Wednesday, 29 July 2015
By terracing the hillside, we were able to gather the thin but fertile soil to provide some depth to the beds. We imported some soil and, each year, a very kind crofter brings us a load of seaweed. We've also dug in the produce of six constantly active compost bins.
Most of our crops seem to be thriving despite the cool, damp weather of recent weeks. The exceptions are the strawberries, which haven't been helped by the gluttony of a family of blackbirds, and the raspberries, which have so far produced the most disappointing crop for years. Sadly, the loss of these crops will have ongoing effects, as they are made into jam which lasts us through the winter months.
If anyone wishing to enter is looking for a pram to decorate, there are three spare ones available in Shore Cottage, below the Ferry Stores. You can contact Richard O'Connor, Alastair MacColl or Chris Gane about using them, or just help yourself.
All proceeds from the day's events go to the West Ardnamurchan Jetty Association, which maintains the slipway by the shop and the four moorings in Kilchoan Bay.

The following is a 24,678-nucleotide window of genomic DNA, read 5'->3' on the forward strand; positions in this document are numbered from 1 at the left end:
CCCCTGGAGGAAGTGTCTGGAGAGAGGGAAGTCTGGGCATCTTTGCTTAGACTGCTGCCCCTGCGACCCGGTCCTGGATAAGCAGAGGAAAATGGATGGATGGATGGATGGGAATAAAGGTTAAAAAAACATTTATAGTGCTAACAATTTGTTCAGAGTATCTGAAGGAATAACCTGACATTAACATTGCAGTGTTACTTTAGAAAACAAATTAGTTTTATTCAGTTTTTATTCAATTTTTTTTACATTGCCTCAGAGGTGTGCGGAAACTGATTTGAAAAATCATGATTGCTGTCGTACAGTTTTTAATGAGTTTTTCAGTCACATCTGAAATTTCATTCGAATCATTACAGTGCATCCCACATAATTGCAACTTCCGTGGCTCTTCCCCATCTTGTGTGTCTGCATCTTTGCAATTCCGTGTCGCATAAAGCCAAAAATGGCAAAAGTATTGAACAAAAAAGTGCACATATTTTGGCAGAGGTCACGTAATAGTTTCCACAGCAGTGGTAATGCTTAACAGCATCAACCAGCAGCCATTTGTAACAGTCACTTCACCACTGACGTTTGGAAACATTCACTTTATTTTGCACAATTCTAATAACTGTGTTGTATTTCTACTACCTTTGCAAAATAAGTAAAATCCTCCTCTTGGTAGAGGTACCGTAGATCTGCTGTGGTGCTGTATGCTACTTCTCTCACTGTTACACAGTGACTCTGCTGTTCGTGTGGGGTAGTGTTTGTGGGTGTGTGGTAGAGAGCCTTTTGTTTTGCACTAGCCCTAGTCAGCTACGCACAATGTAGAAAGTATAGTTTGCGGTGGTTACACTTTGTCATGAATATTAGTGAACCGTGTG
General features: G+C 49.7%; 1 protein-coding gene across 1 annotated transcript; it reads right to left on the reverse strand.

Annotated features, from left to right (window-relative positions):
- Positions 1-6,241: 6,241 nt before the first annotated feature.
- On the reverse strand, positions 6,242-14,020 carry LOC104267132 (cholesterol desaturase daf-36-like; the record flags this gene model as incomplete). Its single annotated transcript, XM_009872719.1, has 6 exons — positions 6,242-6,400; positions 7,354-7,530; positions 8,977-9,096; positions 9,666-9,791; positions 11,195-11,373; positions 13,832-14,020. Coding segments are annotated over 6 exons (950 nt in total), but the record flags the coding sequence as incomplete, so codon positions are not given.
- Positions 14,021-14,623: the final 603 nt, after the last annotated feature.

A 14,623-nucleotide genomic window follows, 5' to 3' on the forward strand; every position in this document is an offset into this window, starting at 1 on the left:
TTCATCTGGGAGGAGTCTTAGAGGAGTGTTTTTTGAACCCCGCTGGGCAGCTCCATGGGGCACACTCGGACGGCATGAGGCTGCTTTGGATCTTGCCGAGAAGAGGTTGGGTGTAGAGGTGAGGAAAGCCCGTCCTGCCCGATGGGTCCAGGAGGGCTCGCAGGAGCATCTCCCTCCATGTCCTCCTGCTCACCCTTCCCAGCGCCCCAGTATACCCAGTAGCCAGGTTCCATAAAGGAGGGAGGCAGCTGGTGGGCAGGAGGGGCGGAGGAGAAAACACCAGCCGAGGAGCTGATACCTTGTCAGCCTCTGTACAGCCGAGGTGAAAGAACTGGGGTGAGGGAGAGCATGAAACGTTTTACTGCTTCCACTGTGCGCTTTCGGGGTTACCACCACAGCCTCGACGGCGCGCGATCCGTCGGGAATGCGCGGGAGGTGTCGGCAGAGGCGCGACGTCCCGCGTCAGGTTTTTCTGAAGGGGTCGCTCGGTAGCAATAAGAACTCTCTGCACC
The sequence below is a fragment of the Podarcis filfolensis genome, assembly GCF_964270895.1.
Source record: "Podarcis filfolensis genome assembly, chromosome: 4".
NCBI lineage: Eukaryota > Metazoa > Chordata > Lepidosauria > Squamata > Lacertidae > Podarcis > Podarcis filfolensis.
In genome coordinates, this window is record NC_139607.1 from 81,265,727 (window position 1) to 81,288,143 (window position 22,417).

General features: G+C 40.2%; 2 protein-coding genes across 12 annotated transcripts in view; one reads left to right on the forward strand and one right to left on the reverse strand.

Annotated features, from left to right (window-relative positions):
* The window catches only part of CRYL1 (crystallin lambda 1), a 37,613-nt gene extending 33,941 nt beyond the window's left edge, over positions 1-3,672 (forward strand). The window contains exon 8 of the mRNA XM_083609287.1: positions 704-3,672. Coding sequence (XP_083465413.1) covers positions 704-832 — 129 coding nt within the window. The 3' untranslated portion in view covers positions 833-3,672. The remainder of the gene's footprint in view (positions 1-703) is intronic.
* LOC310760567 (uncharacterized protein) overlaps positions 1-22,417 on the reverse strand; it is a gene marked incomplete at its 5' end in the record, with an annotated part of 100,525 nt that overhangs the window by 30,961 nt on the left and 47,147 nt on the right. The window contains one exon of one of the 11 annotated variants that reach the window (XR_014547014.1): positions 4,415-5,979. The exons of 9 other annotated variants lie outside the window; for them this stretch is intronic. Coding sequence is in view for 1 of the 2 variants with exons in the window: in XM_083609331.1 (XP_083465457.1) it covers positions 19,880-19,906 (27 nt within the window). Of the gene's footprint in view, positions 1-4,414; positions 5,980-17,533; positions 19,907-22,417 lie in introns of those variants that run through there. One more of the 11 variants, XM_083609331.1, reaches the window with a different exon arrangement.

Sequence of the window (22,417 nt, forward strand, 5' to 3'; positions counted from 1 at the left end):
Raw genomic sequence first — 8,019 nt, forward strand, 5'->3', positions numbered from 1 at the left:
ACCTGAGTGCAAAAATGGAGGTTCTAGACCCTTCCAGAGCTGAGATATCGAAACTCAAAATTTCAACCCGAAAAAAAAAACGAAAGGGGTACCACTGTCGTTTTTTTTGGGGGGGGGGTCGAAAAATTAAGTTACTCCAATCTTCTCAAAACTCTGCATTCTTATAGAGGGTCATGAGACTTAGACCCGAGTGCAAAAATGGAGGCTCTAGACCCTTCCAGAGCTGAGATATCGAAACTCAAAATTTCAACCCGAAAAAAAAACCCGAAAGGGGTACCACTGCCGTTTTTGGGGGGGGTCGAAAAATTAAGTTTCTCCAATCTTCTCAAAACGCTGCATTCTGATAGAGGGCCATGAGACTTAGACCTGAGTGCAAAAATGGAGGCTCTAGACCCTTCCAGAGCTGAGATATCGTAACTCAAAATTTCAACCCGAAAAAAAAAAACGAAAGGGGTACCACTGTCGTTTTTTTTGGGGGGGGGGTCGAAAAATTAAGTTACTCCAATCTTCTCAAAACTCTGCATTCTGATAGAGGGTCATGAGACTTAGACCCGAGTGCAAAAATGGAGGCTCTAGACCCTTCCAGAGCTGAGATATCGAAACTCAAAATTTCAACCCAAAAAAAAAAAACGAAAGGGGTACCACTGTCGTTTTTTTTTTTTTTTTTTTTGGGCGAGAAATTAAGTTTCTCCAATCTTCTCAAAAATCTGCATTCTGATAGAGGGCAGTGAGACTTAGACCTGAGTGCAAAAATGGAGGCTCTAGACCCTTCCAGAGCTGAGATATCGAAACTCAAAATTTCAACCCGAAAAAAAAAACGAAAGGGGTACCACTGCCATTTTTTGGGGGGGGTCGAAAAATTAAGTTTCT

Tuesday, 28 July 2015
here provided by an Anonymous commentator yesterday. I had no idea that there were so many variants on the Hercules, and wonder why we should have had such a sudden flurry of them over Kilchoan.
Then, on Sunday evening as we were enjoying a very palatable bottle of German white wine, he returned. His first act was to 'phone his cousins in Australia and then the US - so we knew it was him.
We wonder where he's been, whether, like a modern Marco Polo, he's been travelling far and wide or whether his problem has been a wife he picked up locally who has kept him firmly at home. Whatever he's been doing, he looks older and a little battered.
Monday, 27 July 2015
Despite the forecast for today being for heavy rain, we set out to walk from Achnaha to the end of the headland called Rubha Carrach, above the cliff sometimes known as the Cat's Face, at the base of which lie Glendrian Caves. The easiest way to get to it is to follow the old track from Achanha to Plocaig as far as the ford on the Allt Sanna....
The end of the headland is a pretty bleak, windswept place, where the vegetation hardly dares grow above 6" tall, yet the ling is further forward here than anywhere else.